Wednesday, July 22, 2009

Microfilm Scanning at the FHL and FHC

Several readers have commented or emailed me about the Microfilm Reader/Scanner/Printer setup at the San Diego Family History Center based on my comments in Finally! A Research Day.

I wrote a summary of "what it is" and "how to do it" in 2007 - you can read it at Microfilm Scanning at the FHC. They're using the same machines two years later, but I don't have a photo of the machine. I'll try to take one next time i'm there.

I also described the similar setup at the Family History Library (in Salt Lake City) in my post Checking out the Family History Library - Post 2 in January 2009. There is a photo of the microfilm scanner machine, but it's not the same setup as at the San Diego FHC.

Besides being modern, essentially paperless and quicker, the best thing about these machines is that they don't cost much to use ($1 per hour at the San Diego FHC - I spent $2 yesterday getting 91 images). The biggest drawback is that you need a relatively large USB flash drive - the 91 images I captured yesterday took up about 400 megabytes of storage - 3 to 5 mb each as 300 dpi TIF files. But they come out looking pretty good if the film is readable.

When I get home with my flash drive, I upload the images into my computer and rename them, then transcribe them at my convenience. Transcribing right from the images saves me the ink and paper of printing the images out.

When I transcribe these scanned documents, I use the handy device of side-by-side windows - one window for the image (in my photo program) and one window for the transcription program (I did the one today using IE7 in Blogger). Here is a screen shot with Blogger open (this post) on the left and the Isaac Lanfear image on the right:



I also do this type of thing when I'm transcribing into my genealogy software by using a top-and-bottom arrangement of windows.

4 comments:

Quiltin' LibraryLady said...

Reading your post made me happy to realize that we have equipment just a modern here at our little library in a town of less than 400 as the FHL has. We have a Canon reader/scanner that will print, save or e-mail the desired article through its companion computer. E-mailing straight from the microfilm is a really slick way of dealing with out of area requests from researchers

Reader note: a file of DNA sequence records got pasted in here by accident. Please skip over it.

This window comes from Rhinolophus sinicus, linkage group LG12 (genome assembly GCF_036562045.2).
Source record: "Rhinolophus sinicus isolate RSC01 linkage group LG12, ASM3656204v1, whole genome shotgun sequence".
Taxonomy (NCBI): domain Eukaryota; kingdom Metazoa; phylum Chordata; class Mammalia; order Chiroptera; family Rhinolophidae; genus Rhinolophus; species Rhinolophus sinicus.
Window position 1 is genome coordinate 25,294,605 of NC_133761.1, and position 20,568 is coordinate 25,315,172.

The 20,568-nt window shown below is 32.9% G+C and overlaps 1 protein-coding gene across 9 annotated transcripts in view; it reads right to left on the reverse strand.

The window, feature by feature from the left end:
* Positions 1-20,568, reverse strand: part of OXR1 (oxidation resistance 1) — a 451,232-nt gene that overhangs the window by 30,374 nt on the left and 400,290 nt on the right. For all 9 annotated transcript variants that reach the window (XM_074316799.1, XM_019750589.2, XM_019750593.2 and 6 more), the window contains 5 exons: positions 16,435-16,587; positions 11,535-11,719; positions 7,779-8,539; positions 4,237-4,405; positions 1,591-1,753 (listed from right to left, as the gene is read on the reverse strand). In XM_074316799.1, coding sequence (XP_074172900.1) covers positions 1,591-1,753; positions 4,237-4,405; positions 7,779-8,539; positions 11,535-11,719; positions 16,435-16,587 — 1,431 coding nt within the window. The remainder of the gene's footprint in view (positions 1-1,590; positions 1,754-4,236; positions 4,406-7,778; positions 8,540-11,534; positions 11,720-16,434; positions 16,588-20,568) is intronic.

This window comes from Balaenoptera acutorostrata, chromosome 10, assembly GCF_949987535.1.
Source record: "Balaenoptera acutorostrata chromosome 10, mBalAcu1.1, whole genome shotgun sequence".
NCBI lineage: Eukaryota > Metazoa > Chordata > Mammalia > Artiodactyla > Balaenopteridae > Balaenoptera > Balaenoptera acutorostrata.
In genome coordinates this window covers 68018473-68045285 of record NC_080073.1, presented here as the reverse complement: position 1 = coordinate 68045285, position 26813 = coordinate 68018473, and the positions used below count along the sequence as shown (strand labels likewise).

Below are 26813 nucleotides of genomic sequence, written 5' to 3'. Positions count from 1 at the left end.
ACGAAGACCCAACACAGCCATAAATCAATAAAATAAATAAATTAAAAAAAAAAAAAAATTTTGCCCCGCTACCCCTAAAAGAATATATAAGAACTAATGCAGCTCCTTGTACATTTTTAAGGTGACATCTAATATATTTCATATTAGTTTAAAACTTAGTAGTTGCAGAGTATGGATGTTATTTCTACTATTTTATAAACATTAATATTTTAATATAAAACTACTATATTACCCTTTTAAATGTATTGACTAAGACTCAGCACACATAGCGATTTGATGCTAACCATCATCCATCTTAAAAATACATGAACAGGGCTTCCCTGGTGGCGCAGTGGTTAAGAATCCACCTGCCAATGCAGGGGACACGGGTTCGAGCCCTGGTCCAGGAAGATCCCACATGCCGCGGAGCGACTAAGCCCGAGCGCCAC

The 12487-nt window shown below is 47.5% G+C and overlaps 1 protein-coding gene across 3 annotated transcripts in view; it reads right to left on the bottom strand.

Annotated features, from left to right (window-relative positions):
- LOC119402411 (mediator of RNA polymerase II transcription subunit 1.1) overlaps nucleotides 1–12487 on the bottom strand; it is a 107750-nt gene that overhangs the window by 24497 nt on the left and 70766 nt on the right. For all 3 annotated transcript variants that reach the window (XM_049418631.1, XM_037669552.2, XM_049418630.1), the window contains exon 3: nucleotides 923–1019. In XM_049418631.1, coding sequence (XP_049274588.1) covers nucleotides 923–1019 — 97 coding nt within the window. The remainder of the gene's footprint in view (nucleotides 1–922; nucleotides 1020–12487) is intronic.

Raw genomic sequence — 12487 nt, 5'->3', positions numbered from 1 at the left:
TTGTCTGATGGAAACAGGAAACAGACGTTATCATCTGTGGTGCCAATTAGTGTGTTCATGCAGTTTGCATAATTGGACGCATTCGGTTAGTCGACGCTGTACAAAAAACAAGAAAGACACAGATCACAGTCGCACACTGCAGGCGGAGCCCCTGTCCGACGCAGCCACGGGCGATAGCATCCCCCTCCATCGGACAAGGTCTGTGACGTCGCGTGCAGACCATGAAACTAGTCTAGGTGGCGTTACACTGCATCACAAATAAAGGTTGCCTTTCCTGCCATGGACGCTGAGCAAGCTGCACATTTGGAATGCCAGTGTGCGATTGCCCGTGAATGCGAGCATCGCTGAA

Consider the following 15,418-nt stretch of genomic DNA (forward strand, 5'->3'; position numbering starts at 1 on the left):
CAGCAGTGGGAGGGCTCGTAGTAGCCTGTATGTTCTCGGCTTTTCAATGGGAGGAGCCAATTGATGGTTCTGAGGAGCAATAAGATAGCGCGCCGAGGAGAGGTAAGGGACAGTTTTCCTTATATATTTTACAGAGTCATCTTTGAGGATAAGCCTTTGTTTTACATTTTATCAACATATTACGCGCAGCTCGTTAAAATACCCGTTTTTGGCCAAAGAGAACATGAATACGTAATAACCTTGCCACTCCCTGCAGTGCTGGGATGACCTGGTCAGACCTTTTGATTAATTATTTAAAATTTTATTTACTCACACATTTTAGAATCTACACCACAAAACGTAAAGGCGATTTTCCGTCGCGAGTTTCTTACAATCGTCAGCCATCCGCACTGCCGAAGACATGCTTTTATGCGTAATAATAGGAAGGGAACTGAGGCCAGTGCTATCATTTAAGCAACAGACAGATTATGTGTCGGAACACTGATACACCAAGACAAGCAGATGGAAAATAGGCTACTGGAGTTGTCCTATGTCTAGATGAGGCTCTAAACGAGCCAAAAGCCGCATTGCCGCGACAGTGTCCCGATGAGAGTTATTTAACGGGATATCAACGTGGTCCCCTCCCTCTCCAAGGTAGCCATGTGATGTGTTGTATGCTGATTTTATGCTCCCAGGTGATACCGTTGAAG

By the way the Lanphere name came up in a patron's research...actually that name has been haunting me lately...it popped up somewhere else too...just don't remember precisely where or why. Strange.There aren't any of them in either my or my husband's family tree.

Ginger Smith said...

Ohhhh we have one of these in our local Family History Library in Raleigh, NC as well and I love it! The only problem we have is that a lot of people use it to view instead of to scan and that takes away from time for others to use it. But everyone is real polite and we keep our usage down to a minimum of about every 30 minutes or so if someone is waiting. I wrote about one of my visits here

Eileen said...

I enjoyed reading this article and since I am a late-comer to reading blogs, I appreciate the fact that you provide links to past useful articles. Reading this reminded me that I discovered a great tool for transcribing. It is a software program (free for non-commerical use) that is designed specifically for that purpose. It allows you to display the image on top and type in the transcription below. In addition, it has many features that help make htis task easier. The website is http://www.jacobboerema.nl/en/Freeware.htm. It views many image types including TIFFs. It does not support, at this time, image PDFs. You can export the transcription, which is typed in Rich-Txt format, to Word, Text, Html, and others.

Eileen

Diane Gould Hall said...

Randy. One of my goals this coming year is to make some trips to the FHC in Mission Vly. I haven't been there in a while and it's time to go. I will be sure to take my larger flash drives with me so I don't run out of space.
Thanks for the reminder.
Diane